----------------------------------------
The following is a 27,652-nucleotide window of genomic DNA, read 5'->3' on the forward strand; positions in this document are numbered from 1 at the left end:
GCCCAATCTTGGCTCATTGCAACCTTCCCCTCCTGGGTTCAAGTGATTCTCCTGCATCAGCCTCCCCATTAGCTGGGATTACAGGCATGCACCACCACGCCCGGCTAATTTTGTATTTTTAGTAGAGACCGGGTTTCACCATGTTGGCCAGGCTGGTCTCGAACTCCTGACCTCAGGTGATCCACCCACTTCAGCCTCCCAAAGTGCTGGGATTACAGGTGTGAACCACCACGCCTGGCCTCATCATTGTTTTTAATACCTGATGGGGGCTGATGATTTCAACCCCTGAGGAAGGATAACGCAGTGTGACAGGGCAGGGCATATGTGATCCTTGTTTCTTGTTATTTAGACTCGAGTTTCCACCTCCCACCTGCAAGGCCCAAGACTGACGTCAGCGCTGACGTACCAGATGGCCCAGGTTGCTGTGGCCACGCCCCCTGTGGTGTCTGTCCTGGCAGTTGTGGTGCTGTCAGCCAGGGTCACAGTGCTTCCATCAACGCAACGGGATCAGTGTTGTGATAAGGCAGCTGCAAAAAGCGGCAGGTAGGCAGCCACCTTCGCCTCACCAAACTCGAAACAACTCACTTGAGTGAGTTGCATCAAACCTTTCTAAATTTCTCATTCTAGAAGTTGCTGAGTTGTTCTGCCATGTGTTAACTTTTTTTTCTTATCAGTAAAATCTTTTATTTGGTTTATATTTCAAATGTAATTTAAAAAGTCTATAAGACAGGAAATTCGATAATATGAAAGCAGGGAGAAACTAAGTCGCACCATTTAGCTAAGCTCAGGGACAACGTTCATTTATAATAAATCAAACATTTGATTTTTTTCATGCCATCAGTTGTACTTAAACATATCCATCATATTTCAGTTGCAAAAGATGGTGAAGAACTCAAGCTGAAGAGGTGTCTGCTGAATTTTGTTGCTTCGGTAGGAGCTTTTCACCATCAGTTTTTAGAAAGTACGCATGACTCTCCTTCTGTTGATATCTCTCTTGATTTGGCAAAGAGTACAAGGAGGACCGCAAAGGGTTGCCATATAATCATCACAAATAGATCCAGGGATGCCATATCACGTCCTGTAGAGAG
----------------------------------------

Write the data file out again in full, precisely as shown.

The following is a 27,652-nucleotide window of genomic DNA, read 5'->3' on the forward strand; positions in this document are numbered from 1 at the left end:
GCCCAATCTTGGCTCATTGCAACCTTCCCCTCCTGGGTTCAAGTGATTCTCCTGCATCAGCCTCCCCATTAGCTGGGATTACAGGCATGCACCACCACGCCCGGCTAATTTTGTATTTTTAGTAGAGACCGGGTTTCACCATGTTGGCCAGGCTGGTCTCGAACTCCTGACCTCAGGTGATCCACCCACTTCAGCCTCCCAAAGTGCTGGGATTACAGGTGTGAACCACCACGCCTGGCCTCATCATTGTTTTTAATACCTGATGGGGGCTGATGATTTCAACCCCTGAGGAAGGATAACGCAGTGTGACAGGGCAGGGCATATGTGATCCTTGTTTCTTGTTATTTAGACTCGAGTTTCCACCTCCCACCTGCAAGGCCCAAGACTGACGTCAGCGCTGACGTACCAGATGGCCCAGGTTGCTGTGGCCACGCCCCCTGTGGTGTCTGTCCTGGCAGTTGTGGTGCTGTCAGCCAGGGTCACAGTGCTTCCATCAACGCAACGGGATCAGTGTTGTGATAAGGCAGCTGCAAAAAGCGGCAGGTAGGCAGCCACCTTCGCCTCACCAAACTCGAAACAACTCACTTGAGTGAGTTGCATCAAACCTTTCTAAATTTCTCATTCTAGAAGTTGCTGAGTTGTTCTGCCATGTGTTAACTTTTTTTTCTTATCAGTAAAATCTTTTATTTGGTTTATATTTCAAATGTAATTTAAAAAGTCTATAAGACAGGAAATTCGATAATATGAAAGCAGGGAGAAACTAAGTCGCACCATTTAGCTAAGCTCAGGGACAACGTTCATTTATAATAAATCAAACATTTGATTTTTTTCATGCCATCAGTTGTACTTAAACATATCCATCATATTTCAGTTGCAAAAGATGGTGAAGAACTCAAGCTGAAGAGGTGTCTGCTGAATTTTGTTGCTTCGGTAGGAGCTTTTCACCATCAGTTTTTAGAAAGTACGCATGACTCTCCTTCTGTTGATATCTCTCTTGATTTGGCAAAGAGTACAAGGAGGACCGCAAAGGGTTGCCATATAATCATCACAAATAGATCCAGGGATGCCATATCACGTCCTGTAGAGAG